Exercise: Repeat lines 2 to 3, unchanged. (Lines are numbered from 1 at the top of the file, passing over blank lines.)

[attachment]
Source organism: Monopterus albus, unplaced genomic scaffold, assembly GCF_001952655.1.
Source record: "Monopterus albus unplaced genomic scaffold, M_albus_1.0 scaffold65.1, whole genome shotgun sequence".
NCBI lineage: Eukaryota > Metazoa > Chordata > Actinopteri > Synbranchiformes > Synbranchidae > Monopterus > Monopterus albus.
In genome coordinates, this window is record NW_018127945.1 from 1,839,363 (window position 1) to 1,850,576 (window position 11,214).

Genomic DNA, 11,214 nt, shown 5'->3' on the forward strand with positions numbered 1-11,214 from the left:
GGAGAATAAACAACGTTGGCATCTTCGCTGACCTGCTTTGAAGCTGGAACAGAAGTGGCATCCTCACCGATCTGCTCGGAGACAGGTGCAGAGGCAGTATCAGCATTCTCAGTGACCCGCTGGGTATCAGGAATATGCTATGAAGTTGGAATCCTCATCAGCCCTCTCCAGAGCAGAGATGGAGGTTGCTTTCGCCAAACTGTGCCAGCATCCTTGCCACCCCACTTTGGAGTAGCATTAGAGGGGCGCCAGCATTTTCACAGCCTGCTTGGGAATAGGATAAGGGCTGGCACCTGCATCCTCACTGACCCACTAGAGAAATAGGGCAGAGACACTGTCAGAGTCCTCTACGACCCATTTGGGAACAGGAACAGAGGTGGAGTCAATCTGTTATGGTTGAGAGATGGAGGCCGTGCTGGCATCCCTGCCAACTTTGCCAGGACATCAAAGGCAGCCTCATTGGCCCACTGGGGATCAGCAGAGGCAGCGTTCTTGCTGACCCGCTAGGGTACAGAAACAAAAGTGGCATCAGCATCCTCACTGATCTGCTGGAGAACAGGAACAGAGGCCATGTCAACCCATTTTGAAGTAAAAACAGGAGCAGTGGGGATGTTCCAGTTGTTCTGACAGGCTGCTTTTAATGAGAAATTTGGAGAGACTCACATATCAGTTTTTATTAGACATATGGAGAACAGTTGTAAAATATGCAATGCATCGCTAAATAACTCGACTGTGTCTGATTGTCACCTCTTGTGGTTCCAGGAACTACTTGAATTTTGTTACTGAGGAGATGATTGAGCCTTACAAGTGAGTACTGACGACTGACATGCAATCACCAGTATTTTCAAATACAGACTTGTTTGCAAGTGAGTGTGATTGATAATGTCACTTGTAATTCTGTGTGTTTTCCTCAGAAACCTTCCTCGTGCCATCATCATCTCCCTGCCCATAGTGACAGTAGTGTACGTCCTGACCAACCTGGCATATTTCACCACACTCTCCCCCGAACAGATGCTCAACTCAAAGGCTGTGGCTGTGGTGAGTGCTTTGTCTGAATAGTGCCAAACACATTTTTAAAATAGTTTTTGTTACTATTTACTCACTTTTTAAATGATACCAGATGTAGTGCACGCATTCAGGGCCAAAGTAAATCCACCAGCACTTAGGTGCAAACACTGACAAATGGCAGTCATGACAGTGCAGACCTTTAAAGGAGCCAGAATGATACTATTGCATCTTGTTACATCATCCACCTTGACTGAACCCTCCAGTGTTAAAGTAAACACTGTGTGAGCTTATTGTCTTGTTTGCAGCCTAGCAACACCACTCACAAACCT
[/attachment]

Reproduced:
Source record: "Monopterus albus unplaced genomic scaffold, M_albus_1.0 scaffold65.1, whole genome shotgun sequence".
NCBI lineage: Eukaryota > Metazoa > Chordata > Actinopteri > Synbranchiformes > Synbranchidae > Monopterus > Monopterus albus.